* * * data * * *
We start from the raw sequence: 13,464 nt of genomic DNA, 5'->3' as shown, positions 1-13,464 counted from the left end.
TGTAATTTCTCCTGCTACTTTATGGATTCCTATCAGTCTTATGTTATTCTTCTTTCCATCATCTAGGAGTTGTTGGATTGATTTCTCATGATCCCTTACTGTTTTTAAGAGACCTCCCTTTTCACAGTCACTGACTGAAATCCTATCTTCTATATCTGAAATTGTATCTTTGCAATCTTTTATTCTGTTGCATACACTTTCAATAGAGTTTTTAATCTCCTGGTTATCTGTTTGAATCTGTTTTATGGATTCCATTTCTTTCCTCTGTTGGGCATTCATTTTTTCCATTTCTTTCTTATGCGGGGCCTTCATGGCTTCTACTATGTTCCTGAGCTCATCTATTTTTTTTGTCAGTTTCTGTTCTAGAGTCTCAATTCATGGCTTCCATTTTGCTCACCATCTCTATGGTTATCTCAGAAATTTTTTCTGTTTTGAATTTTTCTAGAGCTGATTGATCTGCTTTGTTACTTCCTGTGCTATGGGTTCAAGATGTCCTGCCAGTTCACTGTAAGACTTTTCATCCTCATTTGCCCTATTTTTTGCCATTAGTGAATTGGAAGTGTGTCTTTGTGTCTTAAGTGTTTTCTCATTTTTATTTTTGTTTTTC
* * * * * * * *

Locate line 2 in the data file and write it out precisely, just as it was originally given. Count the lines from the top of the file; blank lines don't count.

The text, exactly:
TGTAATTTCTCCTGCTACTTTATGGATTCCTATCAGTCTTATGTTATTCTTCTTTCCATCATCTAGGAGTTGTTGGATTGATTTCTCATGATCCCTTACTGTTTTTAAGAGACCTCCCTTTTCACAGTCACTGACTGAAATCCTATCTTCTATATCTGAAATTGTATCTTTGCAATCTTTTATTCTGTTGCATACACTTTCAATAGAGTTTTTAATCTCCTGGTTATCTGTTTGAATCTGTTTTATGGATTCCATTTCTTTCCTCTGTTGGGCATTCATTTTTTCCATTTCTTTCTTATGCGGGGCCTTCATGGCTTCTACTATGTTCCTGAGCTCATCTATTTTTTTTGTCAGTTTCTGTTCTAGAGTCTCAATTCATGGCTTCCATTTTGCTCACCATCTCTATGGTTATCTCAGAAATTTTTTCTGTTTTGAATTTTTCTAGAGCTGATTGATCTGCTTTGTTACTTCCTGTGCTATGGGTTCAAGATGTCCTGCCAGTTCACTGTAAGACTTTTCATCCTCATTTGCCCTATTTTTTGCCATTAGTGAATTGGAAGTGTGTCTTTGTGTCTTAAGTGTTTTCTCATTTTTATTTTTGTTTTTC